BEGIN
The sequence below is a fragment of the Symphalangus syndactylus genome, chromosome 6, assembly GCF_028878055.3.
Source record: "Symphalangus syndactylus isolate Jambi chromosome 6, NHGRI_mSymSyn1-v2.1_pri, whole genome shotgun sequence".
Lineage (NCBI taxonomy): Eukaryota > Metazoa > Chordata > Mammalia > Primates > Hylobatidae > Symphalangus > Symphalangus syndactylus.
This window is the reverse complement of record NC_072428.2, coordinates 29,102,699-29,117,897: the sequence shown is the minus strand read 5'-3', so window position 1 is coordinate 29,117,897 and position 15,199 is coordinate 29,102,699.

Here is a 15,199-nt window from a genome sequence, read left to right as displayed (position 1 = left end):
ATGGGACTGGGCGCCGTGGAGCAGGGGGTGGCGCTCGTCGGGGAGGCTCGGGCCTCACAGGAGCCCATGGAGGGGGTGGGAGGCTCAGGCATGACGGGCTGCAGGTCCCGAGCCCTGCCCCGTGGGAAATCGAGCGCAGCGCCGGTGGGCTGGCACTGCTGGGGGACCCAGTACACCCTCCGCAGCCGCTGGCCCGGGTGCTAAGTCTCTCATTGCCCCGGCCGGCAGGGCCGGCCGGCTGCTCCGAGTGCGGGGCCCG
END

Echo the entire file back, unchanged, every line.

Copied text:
The sequence below is a fragment of the Symphalangus syndactylus genome, chromosome 6, assembly GCF_028878055.3.
Source record: "Symphalangus syndactylus isolate Jambi chromosome 6, NHGRI_mSymSyn1-v2.1_pri, whole genome shotgun sequence".
Lineage (NCBI taxonomy): Eukaryota > Metazoa > Chordata > Mammalia > Primates > Hylobatidae > Symphalangus > Symphalangus syndactylus.
This window is the reverse complement of record NC_072428.2, coordinates 29,102,699-29,117,897: the sequence shown is the minus strand read 5'-3', so window position 1 is coordinate 29,117,897 and position 15,199 is coordinate 29,102,699.

Here is a 15,199-nt window from a genome sequence, read left to right as displayed (position 1 = left end):
ATGGGACTGGGCGCCGTGGAGCAGGGGGTGGCGCTCGTCGGGGAGGCTCGGGCCTCACAGGAGCCCATGGAGGGGGTGGGAGGCTCAGGCATGACGGGCTGCAGGTCCCGAGCCCTGCCCCGTGGGAAATCGAGCGCAGCGCCGGTGGGCTGGCACTGCTGGGGGACCCAGTACACCCTCCGCAGCCGCTGGCCCGGGTGCTAAGTCTCTCATTGCCCCGGCCGGCAGGGCCGGCCGGCTGCTCCGAGTGCGGGGCCCG